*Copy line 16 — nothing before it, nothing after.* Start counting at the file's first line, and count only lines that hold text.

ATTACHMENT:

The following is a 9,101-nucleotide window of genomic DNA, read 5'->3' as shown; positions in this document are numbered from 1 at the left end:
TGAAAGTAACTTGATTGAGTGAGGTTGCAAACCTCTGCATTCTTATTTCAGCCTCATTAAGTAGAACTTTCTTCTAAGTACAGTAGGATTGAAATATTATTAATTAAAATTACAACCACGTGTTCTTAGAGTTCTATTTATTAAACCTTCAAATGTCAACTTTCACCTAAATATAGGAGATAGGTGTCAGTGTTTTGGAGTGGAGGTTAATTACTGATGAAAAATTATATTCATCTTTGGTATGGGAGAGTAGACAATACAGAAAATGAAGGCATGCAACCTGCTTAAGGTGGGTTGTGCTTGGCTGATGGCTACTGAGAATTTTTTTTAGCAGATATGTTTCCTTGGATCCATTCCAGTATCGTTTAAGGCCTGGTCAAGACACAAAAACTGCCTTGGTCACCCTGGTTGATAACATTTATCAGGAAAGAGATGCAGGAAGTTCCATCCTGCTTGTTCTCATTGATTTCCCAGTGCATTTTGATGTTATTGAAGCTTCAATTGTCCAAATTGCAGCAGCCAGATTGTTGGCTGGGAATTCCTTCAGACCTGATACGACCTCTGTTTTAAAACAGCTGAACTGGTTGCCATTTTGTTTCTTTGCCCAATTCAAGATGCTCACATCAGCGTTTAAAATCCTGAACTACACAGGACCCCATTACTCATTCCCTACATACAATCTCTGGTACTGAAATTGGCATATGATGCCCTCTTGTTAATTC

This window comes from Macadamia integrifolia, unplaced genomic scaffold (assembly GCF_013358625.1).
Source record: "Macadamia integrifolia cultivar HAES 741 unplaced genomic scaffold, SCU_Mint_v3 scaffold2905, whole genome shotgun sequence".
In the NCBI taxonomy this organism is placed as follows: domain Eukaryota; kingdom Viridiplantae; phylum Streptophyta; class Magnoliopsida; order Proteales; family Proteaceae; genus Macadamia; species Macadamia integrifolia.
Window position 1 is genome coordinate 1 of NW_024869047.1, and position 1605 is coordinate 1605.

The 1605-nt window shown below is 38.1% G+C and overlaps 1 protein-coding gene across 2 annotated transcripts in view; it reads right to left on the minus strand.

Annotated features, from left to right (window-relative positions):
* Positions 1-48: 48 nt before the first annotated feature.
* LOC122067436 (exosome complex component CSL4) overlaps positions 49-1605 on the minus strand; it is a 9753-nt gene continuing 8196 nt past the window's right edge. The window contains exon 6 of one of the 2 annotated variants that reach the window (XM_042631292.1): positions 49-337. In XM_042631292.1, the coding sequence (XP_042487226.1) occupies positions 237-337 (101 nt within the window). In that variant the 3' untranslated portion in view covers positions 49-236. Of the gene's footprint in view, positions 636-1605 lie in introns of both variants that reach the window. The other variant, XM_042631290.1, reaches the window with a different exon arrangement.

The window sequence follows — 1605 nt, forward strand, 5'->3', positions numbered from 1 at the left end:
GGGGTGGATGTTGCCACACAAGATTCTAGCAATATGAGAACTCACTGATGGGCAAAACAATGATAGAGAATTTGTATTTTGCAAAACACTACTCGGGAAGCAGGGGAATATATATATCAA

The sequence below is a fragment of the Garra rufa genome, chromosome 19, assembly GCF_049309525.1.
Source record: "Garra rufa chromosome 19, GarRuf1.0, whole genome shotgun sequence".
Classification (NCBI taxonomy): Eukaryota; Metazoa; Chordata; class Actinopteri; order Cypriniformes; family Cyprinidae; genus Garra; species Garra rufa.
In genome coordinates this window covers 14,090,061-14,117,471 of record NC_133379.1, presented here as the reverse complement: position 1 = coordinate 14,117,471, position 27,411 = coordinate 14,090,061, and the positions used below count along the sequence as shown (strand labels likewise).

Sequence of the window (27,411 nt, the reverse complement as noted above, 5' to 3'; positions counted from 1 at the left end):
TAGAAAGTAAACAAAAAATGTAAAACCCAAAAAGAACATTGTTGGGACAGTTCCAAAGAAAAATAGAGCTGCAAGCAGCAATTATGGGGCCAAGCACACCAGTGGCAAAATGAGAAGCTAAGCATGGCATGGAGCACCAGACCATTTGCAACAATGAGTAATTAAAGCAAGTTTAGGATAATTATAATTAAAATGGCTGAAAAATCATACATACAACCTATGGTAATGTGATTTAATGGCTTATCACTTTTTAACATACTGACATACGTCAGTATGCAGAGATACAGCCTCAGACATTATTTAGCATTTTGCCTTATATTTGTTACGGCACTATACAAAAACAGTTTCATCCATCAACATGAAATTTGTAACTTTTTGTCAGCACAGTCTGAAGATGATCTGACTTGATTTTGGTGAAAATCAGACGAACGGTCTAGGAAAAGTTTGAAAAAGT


In genome coordinates this window covers 14,090,061-14,117,471 of record NC_133379.1, presented here as the reverse complement: position 1 = coordinate 14,117,471, position 27,411 = coordinate 14,090,061, and the positions used below count along the sequence as shown (strand labels likewise).